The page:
Three people are now facing charges in connection with one of the largest puppy mill seizures in BC’s history.
On Feb. 4, 2016, BC SPCA officials seized 66 dogs and puppies from a Langley property.
The 32 adult dogs and 34 puppies, which included Old English sheepdogs, Bernese mountain dogs, soft-coated wheaten terriers, standard poodles, miniature poodles and Portuguese water dogs, were in SPCA for several months being treated for serious medical issues, ranging from broken limbs, missing ears and eyes, infections and abscesses to malnourishment, dental disease and severe matting.
And on Wednesday, the BC SPCA announced the charges against the trio in connection with the case.
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Glen Lawlor, Maria Wall Lawlor, and James Dale Shively (who has since legally changed his name to James Phoenix) have been charged with two counts of animal cruelty under the Prevention of Cruelty to Animals Act. Specifically, they have been charged under section 9.1 for failing their positive duty of care owed towards animals and under section 9.1 for causing or permitting animals to be in distress.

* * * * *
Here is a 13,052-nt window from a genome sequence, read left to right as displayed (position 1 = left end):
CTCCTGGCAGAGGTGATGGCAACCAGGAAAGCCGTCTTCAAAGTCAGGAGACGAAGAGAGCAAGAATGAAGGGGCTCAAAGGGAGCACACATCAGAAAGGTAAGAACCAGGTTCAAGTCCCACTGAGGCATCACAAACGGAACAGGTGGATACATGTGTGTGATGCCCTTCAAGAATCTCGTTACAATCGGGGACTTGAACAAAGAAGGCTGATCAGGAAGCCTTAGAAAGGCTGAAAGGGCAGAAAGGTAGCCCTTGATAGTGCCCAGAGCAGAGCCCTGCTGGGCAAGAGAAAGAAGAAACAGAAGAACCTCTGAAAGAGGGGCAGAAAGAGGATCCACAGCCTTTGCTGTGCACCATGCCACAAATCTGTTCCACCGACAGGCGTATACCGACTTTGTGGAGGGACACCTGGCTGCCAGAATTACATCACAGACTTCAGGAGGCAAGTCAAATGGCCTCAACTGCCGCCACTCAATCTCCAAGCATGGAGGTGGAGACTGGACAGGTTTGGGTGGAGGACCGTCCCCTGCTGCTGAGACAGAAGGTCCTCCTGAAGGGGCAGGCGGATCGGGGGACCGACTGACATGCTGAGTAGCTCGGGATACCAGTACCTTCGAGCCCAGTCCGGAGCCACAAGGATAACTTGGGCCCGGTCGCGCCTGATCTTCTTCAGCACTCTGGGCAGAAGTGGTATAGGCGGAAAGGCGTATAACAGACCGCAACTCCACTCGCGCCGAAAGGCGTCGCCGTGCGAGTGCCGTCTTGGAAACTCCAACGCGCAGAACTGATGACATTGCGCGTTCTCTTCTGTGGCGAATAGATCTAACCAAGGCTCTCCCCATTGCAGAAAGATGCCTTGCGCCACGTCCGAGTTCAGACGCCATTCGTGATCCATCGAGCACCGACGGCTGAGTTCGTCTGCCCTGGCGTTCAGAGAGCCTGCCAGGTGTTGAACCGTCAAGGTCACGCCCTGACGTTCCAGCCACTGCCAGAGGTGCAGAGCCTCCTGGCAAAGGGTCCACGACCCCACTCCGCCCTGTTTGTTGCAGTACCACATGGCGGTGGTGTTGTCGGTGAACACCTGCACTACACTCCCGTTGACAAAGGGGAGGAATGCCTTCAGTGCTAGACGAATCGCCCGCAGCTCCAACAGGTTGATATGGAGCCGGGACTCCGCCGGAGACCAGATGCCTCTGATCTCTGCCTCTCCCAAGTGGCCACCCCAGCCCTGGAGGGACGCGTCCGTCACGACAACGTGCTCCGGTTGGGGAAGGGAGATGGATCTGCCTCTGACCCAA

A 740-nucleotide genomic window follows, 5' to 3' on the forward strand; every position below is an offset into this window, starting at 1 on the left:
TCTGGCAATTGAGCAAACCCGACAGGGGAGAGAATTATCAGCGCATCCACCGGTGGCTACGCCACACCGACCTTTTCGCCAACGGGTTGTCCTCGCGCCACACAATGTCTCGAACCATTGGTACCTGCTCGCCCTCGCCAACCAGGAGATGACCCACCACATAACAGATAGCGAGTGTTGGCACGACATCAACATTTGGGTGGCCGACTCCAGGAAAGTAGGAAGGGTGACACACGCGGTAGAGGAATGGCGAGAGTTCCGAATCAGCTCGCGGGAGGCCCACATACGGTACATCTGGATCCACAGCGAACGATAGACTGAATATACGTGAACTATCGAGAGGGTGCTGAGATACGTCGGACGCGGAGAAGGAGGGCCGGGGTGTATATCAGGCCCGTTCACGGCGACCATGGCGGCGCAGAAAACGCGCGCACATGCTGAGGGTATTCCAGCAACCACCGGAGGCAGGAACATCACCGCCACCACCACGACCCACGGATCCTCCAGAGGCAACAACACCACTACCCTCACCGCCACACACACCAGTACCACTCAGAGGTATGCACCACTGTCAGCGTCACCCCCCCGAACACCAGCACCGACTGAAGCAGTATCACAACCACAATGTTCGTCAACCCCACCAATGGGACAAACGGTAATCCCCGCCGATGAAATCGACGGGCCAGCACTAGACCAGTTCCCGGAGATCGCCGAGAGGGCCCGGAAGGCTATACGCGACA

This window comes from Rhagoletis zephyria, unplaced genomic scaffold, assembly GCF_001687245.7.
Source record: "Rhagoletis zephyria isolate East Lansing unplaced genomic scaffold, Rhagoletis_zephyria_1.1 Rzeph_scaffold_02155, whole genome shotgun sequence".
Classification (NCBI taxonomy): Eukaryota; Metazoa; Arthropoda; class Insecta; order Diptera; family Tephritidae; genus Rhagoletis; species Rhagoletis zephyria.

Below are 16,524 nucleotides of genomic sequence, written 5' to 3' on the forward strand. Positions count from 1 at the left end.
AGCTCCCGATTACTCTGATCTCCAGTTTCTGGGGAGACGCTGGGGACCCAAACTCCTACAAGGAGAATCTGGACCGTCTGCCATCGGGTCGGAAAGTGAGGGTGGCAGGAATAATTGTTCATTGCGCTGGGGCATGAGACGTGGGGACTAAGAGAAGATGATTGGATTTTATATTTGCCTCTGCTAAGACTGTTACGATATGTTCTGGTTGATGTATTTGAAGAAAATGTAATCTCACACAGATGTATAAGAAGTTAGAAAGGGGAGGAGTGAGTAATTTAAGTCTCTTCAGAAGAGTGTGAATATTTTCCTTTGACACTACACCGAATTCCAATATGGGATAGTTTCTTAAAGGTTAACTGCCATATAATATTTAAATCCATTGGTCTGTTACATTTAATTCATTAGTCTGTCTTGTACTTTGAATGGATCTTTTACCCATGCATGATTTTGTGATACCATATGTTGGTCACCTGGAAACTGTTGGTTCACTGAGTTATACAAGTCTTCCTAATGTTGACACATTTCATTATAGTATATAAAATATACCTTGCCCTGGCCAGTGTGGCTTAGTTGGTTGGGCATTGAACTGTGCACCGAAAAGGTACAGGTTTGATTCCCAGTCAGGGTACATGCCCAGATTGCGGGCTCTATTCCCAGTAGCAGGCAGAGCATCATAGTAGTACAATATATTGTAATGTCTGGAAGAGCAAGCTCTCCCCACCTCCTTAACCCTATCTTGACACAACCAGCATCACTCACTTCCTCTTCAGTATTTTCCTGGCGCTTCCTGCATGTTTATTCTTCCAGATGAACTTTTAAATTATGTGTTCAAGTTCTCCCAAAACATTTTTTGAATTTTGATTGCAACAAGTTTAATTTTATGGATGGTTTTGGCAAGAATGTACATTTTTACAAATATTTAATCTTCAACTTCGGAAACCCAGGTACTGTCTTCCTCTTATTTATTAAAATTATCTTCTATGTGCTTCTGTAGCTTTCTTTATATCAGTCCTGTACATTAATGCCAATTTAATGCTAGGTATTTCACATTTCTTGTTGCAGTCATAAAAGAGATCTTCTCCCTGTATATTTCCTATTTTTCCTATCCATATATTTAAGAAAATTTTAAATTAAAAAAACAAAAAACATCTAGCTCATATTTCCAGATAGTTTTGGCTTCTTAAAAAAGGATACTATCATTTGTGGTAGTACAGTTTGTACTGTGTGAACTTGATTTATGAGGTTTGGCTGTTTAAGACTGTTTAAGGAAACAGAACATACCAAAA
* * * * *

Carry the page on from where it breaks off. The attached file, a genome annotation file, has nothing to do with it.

Marcie Moriarty, chief prevention and enforcement officer for the BC SPCA, said that – in addition to physical issues – many of the dogs needed extensive rehabilitation to deal with psychological issues, due to lack of socialization.
“We are very pleased with the charges and we hope this sends a message that this type of neglect and cruelty is not acceptable to British Columbians,” she said.
The BC SPCA was first alerted to the situation by a member of the public, Moriarty added.
“A key step in shutting down puppy mills is for those who are purchasing animals to be educated and aware of the signs of unscrupulous operations,” she said. “We urge people… to immediately call our animal cruelty hotline (1-855-622-7722) to report any suspicious situations where animals may be in distress.”
Moriarty added that all the dogs have since been rehabilitated and adopted into “loving” homes.